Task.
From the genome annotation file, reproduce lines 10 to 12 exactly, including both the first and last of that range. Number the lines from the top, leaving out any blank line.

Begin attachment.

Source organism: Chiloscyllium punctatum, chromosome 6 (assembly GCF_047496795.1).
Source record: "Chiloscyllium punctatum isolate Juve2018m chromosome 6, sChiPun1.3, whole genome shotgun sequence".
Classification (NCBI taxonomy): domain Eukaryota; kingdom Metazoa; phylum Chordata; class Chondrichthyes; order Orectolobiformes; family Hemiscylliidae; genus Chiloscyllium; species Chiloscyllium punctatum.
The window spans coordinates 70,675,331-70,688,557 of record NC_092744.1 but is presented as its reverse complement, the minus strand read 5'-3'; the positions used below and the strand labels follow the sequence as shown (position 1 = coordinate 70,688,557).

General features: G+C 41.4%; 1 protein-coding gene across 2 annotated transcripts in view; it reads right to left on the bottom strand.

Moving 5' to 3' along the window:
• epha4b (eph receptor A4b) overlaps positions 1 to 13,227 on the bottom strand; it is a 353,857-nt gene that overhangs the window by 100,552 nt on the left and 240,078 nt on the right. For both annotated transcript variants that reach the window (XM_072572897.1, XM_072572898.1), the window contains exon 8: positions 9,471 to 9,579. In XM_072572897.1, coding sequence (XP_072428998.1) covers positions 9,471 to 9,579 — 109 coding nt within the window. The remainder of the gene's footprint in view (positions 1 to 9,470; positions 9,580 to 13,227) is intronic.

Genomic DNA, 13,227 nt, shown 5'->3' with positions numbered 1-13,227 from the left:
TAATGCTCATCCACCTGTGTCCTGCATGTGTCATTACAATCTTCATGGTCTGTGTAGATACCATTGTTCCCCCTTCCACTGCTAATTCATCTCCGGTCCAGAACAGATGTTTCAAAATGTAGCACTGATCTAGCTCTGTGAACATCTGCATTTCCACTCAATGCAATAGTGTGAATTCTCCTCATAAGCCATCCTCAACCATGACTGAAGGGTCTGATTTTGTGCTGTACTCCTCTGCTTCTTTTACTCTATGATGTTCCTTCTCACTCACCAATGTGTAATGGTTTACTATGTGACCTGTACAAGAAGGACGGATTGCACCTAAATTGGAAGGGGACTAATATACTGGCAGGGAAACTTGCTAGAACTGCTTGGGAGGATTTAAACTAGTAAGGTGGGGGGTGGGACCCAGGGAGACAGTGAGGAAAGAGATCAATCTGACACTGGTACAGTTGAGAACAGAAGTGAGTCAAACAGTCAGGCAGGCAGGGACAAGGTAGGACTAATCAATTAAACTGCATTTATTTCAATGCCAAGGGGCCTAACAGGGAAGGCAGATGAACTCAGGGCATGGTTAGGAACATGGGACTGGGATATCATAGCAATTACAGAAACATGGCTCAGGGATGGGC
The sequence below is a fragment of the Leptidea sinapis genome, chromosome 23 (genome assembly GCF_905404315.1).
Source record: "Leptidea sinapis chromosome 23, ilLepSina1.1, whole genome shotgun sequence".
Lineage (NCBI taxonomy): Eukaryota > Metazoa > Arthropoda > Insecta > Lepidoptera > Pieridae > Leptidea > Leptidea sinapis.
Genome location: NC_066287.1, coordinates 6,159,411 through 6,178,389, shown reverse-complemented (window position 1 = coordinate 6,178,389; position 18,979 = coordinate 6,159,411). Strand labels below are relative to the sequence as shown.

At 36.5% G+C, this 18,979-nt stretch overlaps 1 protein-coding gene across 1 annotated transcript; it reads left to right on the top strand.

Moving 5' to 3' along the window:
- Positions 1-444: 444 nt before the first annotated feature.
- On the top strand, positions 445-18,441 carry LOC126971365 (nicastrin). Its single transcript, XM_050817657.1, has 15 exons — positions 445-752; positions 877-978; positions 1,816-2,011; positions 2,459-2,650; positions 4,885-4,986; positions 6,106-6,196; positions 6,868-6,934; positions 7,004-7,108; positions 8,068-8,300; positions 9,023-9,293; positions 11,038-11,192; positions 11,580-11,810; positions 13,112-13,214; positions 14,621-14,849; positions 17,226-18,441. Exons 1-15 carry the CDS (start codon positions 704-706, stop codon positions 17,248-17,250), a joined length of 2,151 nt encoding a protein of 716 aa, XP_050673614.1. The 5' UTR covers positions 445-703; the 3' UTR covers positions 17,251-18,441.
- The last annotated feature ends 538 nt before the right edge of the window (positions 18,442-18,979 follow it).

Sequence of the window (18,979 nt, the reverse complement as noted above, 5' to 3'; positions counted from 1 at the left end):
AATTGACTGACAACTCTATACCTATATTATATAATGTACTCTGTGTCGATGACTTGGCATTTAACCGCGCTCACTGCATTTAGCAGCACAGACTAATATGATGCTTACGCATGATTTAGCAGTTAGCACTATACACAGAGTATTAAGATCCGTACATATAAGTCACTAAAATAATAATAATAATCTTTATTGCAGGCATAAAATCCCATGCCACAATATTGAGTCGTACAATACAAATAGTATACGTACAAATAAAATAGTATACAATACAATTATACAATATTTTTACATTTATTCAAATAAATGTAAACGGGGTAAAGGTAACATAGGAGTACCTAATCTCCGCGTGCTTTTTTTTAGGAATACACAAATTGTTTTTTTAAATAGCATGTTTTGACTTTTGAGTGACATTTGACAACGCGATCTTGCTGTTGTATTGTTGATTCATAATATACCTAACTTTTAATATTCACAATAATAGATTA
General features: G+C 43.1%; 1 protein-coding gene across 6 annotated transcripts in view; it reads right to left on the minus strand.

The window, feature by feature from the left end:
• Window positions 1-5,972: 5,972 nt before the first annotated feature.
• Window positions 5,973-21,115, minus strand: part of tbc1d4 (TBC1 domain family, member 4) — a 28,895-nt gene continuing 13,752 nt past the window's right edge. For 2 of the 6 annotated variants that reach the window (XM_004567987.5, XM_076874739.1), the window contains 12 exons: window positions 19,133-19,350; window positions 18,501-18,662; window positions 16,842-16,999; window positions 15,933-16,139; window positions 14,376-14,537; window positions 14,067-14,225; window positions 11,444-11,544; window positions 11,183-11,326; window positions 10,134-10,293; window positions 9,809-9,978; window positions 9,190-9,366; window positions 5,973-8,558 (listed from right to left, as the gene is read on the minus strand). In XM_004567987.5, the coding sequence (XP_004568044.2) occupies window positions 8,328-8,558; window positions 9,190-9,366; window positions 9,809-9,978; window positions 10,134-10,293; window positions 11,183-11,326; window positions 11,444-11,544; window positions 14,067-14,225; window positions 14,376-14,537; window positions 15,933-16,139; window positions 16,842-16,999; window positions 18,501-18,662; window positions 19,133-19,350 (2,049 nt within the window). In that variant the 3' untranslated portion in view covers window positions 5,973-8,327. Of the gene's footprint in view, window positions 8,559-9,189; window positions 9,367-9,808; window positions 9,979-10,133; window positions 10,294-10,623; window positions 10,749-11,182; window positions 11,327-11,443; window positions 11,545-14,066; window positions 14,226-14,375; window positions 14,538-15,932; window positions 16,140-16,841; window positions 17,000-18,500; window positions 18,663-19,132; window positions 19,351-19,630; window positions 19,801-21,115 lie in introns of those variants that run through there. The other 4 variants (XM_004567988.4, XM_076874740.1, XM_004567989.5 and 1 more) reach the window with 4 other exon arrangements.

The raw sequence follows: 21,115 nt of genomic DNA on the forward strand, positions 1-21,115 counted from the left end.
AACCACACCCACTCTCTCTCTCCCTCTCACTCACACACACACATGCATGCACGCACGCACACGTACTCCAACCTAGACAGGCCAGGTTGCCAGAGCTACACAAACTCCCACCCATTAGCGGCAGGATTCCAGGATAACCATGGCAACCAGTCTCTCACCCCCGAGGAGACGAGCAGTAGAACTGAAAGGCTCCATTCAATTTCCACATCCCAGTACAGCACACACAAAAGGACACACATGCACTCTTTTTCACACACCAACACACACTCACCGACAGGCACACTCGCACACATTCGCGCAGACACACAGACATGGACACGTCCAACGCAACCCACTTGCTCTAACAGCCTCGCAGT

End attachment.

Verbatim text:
The sequence below is a fragment of the Leptidea sinapis genome, chromosome 23 (genome assembly GCF_905404315.1).
Source record: "Leptidea sinapis chromosome 23, ilLepSina1.1, whole genome shotgun sequence".
Lineage (NCBI taxonomy): Eukaryota > Metazoa > Arthropoda > Insecta > Lepidoptera > Pieridae > Leptidea > Leptidea sinapis.